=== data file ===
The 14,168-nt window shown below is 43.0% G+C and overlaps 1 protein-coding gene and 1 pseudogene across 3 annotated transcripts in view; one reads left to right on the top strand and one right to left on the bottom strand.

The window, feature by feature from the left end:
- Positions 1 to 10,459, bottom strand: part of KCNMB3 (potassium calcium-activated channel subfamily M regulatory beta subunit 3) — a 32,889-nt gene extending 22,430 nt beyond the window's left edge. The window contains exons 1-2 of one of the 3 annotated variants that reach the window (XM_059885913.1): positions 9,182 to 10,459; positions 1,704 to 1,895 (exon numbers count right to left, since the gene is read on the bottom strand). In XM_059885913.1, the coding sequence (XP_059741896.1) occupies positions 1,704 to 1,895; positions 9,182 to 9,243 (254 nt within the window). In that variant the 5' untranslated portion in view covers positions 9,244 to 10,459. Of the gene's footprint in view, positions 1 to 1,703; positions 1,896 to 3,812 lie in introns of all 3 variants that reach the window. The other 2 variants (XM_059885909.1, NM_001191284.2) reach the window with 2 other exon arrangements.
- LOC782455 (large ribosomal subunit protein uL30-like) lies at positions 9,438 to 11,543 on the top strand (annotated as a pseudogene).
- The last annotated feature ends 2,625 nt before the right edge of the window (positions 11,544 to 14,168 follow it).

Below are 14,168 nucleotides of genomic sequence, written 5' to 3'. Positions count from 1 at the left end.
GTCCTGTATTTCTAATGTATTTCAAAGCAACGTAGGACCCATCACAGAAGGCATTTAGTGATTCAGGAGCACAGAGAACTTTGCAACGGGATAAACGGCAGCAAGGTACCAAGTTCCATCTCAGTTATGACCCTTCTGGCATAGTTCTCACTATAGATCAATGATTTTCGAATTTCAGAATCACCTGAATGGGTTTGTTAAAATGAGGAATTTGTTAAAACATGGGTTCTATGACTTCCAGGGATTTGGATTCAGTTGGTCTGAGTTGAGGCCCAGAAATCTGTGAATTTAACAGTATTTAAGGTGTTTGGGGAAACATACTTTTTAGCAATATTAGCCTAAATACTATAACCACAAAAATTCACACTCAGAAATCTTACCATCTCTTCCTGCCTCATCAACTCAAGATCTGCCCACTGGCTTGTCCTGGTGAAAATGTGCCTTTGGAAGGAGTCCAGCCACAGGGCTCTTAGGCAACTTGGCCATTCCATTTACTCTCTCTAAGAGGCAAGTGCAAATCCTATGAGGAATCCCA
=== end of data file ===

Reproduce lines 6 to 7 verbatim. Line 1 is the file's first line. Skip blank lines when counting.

Below are 14,168 nucleotides of genomic sequence, written 5' to 3'. Positions count from 1 at the left end.
GTCCTGTATTTCTAATGTATTTCAAAGCAACGTAGGACCCATCACAGAAGGCATTTAGTGATTCAGGAGCACAGAGAACTTTGCAACGGGATAAACGGCAGCAAGGTACCAAGTTCCATCTCAGTTATGACCCTTCTGGCATAGTTCTCACTATAGATCAATGATTTTCGAATTTCAGAATCACCTGAATGGGTTTGTTAAAATGAGGAATTTGTTAAAACATGGGTTCTATGACTTCCAGGGATTTGGATTCAGTTGGTCTGAGTTGAGGCCCAGAAATCTGTGAATTTAACAGTATTTAAGGTGTTTGGGGAAACATACTTTTTAGCAATATTAGCCTAAATACTATAACCACAAAAATTCACACTCAGAAATCTTACCATCTCTTCCTGCCTCATCAACTCAAGATCTGCCCACTGGCTTGTCCTGGTGAAAATGTGCCTTTGGAAGGAGTCCAGCCACAGGGCTCTTAGGCAACTTGGCCATTCCATTTACTCTCTCTAAGAGGCAAGTGCAAATCCTATGAGGAATCCCA